Finally done. The blended objects are rendered in proper order. Or at least in most cases they are.

I think that everywhere where is a word about rendering blended objects is said that you must draw solid objects (faces) first and only after that draw the translucent/transparent objects (faces). And yes, don't forget that the blended objects must be drawn from back to front. Polygon sorting wasn't something I would be happy to go into.

I tried two variants of polygon sorting, both having some positives and negatives, and both being relatively easy. They are not perfect (for example they don't perform spliting of overlapping polygons), but they appear satisfactory for my needs, so I go with them. But for a case I rather turn off write to depth-buffer for blended objects. Sometimes this may reduce the damage if something goes bad.

This is easiest implementation of polygon sorting I think, but the easiness cost some performance.

The largest negative here is a need to recalculate distance of polygon everytime camera moves. On the other hand the map may be easily expanded by adding new polygons, and moving polygons are easy to update.

BSP (Binary-Space Partitioning) is a performance improvement for polygon sorting. I used it to reduce calculations of distance to simple comparison ( < > ). The drawback of this method is time needed to create the tree. The BSP tree can be used for objects that are static. Dynamically moving objects would take too much time to reconstruct the tree.

Tree construction:

- Always compare polygons just by coordinates of only one axis (by X on 1st level of tree, by Y on 2nd, by Z on 3rd, again by X on 4th level of tree, etc.)

- Find median by which to split set of polygons to two sub-sets

- Median makes a node, sub-set of polygons with coordinate < median goes to left sub-tree, sub-set of polygons with coordinate >= median goes to right sub-tree

Drawing the tree:

On the picture is shown BSP tree construction (in 2D, using only X & Y axes) and the order of nodes visited when drawing.

On left is a scene with objects and camera placement, on right is a tree created from the scene.

Numbers in the tree represents the order of traversing the tree if drawn for the current camera location.

In a case camera moves, the tree does not change, only the order in which the left and right sub-tree are traversed on draw may change.

I think that everywhere where is a word about rendering blended objects is said that you must draw solid objects (faces) first and only after that draw the translucent/transparent objects (faces). And yes, don't forget that the blended objects must be drawn from back to front. Polygon sorting wasn't something I would be happy to go into.

I tried two variants of polygon sorting, both having some positives and negatives, and both being relatively easy. They are not perfect (for example they don't perform spliting of overlapping polygons), but they appear satisfactory for my needs, so I go with them. But for a case I rather turn off write to depth-buffer for blended objects. Sometimes this may reduce the damage if something goes bad.

glDepthMask( GL_FALSE );

**STL map**This is easiest implementation of polygon sorting I think, but the easiness cost some performance.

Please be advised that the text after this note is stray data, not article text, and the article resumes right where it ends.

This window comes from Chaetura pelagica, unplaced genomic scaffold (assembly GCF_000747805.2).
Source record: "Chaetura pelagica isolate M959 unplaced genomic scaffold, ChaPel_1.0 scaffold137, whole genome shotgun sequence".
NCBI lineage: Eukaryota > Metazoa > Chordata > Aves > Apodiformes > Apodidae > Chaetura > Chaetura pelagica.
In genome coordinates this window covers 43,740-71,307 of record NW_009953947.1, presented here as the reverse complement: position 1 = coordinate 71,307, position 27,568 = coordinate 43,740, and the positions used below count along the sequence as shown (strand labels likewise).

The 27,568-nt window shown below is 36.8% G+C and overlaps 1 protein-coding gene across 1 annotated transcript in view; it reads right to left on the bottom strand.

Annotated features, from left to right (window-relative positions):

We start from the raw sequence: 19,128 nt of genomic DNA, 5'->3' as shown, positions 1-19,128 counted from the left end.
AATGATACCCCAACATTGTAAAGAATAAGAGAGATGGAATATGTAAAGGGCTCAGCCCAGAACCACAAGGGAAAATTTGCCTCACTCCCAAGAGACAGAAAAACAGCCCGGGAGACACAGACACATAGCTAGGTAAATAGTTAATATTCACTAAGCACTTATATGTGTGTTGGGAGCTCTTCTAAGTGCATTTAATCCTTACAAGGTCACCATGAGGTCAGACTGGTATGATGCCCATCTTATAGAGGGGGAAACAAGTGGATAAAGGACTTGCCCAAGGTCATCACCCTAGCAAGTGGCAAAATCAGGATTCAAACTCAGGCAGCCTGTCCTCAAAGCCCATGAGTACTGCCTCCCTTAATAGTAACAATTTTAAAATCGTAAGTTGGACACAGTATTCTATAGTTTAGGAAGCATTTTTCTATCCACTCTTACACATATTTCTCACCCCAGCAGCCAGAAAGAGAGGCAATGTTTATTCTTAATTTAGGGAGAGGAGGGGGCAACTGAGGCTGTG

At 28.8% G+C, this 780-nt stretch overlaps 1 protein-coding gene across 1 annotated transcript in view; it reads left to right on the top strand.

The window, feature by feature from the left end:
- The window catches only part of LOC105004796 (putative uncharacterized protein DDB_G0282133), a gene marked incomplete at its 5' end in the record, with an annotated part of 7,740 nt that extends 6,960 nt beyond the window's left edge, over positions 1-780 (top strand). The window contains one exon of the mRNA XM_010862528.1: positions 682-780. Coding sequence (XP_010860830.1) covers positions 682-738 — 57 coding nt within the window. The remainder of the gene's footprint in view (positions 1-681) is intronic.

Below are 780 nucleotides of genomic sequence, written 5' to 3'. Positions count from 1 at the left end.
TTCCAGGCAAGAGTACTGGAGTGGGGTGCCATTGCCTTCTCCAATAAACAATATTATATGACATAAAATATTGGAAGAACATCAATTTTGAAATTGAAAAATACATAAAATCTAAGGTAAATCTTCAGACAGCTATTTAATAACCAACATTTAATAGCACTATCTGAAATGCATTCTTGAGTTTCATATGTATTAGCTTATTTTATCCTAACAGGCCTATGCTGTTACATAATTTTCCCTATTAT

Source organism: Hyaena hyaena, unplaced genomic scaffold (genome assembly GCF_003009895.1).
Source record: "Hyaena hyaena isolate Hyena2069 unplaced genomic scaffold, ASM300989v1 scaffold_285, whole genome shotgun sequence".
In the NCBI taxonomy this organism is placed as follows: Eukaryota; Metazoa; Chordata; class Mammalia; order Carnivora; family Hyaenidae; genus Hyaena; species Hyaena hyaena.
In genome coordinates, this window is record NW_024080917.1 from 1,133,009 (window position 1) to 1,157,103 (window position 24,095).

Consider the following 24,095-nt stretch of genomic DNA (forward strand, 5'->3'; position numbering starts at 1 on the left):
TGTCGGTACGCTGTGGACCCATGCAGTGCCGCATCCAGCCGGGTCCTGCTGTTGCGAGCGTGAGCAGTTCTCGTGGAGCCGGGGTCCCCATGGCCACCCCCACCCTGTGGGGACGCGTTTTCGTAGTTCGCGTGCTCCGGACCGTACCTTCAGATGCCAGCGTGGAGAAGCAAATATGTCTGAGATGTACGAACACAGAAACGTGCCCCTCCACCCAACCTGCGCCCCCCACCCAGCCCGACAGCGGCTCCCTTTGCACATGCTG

// Pseudo-code void draw() { if ( camera_moved ) { map.clear(); for each ( polygon ) { distance = polygonLocation - cameraLocation; // The STL map stores its elements sorted by the key in ascending order map.put( distance, polygon ); } } for ( iterator = map.rbegin(); iterator != map.rend(); ++iterator ) { (*iterator)->drawPolygon(); } }

The largest negative here is a need to recalculate distance of polygon everytime camera moves. On the other hand the map may be easily expanded by adding new polygons, and moving polygons are easy to update.

**BSP tree**BSP (Binary-Space Partitioning) is a performance improvement for polygon sorting. I used it to reduce calculations of distance to simple comparison ( < > ). The drawback of this method is time needed to create the tree. The BSP tree can be used for objects that are static. Dynamically moving objects would take too much time to reconstruct the tree.

Tree construction:

- Always compare polygons just by coordinates of only one axis (by X on 1st level of tree, by Y on 2nd, by Z on 3rd, again by X on 4th level of tree, etc.)

- Find median by which to split set of polygons to two sub-sets

- Median makes a node, sub-set of polygons with coordinate < median goes to left sub-tree, sub-set of polygons with coordinate >= median goes to right sub-tree

Drawing the tree:

void draw() { root_node.draw(); } void node::draw() { if ( is_leaf ) { draw_polygon(); } // AXIS represents either X, Y, or Z dependent on the level the node is in else if ( camera.AXIS < median.AXIS ) { draw_right_subtree(); draw_left_subtree(); } else { draw_left_subtree(); draw_right_subtree(); } }

On the picture is shown BSP tree construction (in 2D, using only X & Y axes) and the order of nodes visited when drawing.

On left is a scene with objects and camera placement, on right is a tree created from the scene.

Numbers in the tree represents the order of traversing the tree if drawn for the current camera location.

In a case camera moves, the tree does not change, only the order in which the left and right sub-tree are traversed on draw may change.